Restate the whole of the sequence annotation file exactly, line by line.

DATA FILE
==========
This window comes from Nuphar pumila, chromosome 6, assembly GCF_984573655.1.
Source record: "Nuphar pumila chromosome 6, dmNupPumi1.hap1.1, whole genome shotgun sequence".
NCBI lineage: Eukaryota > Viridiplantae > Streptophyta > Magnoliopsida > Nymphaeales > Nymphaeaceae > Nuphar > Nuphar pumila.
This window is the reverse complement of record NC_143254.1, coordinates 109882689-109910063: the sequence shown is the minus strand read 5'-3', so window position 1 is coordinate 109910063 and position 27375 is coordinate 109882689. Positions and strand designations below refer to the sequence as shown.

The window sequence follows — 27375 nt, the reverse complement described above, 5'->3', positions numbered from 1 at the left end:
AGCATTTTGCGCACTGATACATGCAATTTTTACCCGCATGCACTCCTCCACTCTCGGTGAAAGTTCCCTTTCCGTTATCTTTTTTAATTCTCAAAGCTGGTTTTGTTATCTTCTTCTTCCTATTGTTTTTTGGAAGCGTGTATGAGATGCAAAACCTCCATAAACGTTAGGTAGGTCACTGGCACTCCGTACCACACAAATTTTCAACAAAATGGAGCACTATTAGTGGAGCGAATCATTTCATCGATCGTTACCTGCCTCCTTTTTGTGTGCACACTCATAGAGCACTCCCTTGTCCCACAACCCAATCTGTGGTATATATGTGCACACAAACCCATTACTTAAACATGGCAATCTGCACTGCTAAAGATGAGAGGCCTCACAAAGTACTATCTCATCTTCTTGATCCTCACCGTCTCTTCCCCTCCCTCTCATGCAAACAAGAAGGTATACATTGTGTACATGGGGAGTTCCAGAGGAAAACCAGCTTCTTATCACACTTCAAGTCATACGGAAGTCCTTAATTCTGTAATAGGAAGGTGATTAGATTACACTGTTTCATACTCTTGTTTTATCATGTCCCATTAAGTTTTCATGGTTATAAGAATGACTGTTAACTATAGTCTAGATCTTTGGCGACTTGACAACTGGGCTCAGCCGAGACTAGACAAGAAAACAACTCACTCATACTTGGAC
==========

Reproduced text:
This window comes from Nuphar pumila, chromosome 6, assembly GCF_984573655.1.
Source record: "Nuphar pumila chromosome 6, dmNupPumi1.hap1.1, whole genome shotgun sequence".
NCBI lineage: Eukaryota > Viridiplantae > Streptophyta > Magnoliopsida > Nymphaeales > Nymphaeaceae > Nuphar > Nuphar pumila.
This window is the reverse complement of record NC_143254.1, coordinates 109882689-109910063: the sequence shown is the minus strand read 5'-3', so window position 1 is coordinate 109910063 and position 27375 is coordinate 109882689. Positions and strand designations below refer to the sequence as shown.

The window sequence follows — 27375 nt, the reverse complement described above, 5'->3', positions numbered from 1 at the left end:
AGCATTTTGCGCACTGATACATGCAATTTTTACCCGCATGCACTCCTCCACTCTCGGTGAAAGTTCCCTTTCCGTTATCTTTTTTAATTCTCAAAGCTGGTTTTGTTATCTTCTTCTTCCTATTGTTTTTTGGAAGCGTGTATGAGATGCAAAACCTCCATAAACGTTAGGTAGGTCACTGGCACTCCGTACCACACAAATTTTCAACAAAATGGAGCACTATTAGTGGAGCGAATCATTTCATCGATCGTTACCTGCCTCCTTTTTGTGTGCACACTCATAGAGCACTCCCTTGTCCCACAACCCAATCTGTGGTATATATGTGCACACAAACCCATTACTTAAACATGGCAATCTGCACTGCTAAAGATGAGAGGCCTCACAAAGTACTATCTCATCTTCTTGATCCTCACCGTCTCTTCCCCTCCCTCTCATGCAAACAAGAAGGTATACATTGTGTACATGGGGAGTTCCAGAGGAAAACCAGCTTCTTATCACACTTCAAGTCATACGGAAGTCCTTAATTCTGTAATAGGAAGGTGATTAGATTACACTGTTTCATACTCTTGTTTTATCATGTCCCATTAAGTTTTCATGGTTATAAGAATGACTGTTAACTATAGTCTAGATCTTTGGCGACTTGACAACTGGGCTCAGCCGAGACTAGACAAGAAAACAACTCACTCATACTTGGAC